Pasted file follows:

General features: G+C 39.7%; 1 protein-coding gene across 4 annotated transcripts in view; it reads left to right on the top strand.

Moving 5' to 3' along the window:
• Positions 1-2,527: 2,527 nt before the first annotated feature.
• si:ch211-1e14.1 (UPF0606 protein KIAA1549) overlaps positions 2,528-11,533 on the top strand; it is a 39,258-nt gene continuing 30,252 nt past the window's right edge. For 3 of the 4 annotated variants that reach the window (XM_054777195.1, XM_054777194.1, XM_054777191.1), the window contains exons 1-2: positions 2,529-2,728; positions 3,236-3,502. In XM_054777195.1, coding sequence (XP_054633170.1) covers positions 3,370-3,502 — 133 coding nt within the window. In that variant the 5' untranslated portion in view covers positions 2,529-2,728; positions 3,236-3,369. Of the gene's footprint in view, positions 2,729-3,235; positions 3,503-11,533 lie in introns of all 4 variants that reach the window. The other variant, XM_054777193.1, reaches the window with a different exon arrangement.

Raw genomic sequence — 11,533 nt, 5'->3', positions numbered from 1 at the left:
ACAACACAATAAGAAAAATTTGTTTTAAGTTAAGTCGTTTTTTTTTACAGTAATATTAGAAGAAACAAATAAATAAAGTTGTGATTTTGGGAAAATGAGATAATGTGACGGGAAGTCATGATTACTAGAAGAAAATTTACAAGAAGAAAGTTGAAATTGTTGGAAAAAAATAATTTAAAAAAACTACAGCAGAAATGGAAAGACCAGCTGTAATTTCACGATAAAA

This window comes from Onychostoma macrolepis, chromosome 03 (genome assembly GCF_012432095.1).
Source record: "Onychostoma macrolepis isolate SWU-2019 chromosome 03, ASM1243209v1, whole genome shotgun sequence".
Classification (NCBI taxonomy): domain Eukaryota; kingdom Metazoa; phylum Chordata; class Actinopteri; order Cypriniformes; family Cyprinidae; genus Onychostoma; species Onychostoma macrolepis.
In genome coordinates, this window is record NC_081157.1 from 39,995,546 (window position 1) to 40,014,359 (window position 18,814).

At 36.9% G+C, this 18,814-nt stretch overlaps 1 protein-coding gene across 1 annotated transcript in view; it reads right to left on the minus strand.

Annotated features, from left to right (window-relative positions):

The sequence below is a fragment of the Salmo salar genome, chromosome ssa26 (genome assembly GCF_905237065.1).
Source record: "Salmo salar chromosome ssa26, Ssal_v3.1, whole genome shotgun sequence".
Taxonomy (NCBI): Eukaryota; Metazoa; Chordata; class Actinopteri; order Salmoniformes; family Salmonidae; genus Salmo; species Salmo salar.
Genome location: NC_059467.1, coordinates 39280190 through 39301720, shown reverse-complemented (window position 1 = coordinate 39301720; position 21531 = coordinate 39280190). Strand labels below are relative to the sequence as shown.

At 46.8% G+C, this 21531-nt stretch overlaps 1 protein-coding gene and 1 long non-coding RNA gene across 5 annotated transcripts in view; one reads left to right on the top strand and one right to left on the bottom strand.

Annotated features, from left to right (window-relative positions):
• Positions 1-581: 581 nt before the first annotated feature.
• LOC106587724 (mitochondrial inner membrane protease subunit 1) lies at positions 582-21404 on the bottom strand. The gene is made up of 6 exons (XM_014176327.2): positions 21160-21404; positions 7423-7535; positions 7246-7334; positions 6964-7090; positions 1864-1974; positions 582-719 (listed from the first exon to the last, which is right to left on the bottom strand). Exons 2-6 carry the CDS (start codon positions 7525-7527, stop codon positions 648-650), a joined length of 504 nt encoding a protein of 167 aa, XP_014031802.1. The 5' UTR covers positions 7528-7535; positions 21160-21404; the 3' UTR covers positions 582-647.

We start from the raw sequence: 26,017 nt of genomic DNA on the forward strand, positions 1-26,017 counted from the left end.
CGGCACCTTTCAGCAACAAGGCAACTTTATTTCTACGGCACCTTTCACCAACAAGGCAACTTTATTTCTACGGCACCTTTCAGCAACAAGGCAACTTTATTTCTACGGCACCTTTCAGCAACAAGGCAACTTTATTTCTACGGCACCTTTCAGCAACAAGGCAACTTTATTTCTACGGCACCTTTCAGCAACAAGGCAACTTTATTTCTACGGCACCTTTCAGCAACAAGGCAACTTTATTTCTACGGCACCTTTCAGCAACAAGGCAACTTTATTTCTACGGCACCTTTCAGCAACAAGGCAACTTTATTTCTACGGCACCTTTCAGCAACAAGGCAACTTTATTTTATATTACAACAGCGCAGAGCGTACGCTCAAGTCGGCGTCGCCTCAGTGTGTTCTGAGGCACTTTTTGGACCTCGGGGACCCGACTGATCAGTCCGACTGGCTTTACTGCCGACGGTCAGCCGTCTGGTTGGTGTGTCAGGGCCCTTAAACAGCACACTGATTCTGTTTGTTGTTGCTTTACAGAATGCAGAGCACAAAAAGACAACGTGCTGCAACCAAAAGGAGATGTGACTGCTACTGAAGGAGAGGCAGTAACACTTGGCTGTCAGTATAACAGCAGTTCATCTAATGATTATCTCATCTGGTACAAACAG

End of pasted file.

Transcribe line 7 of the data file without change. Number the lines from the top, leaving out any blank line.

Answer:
This window comes from Onychostoma macrolepis, chromosome 03 (genome assembly GCF_012432095.1).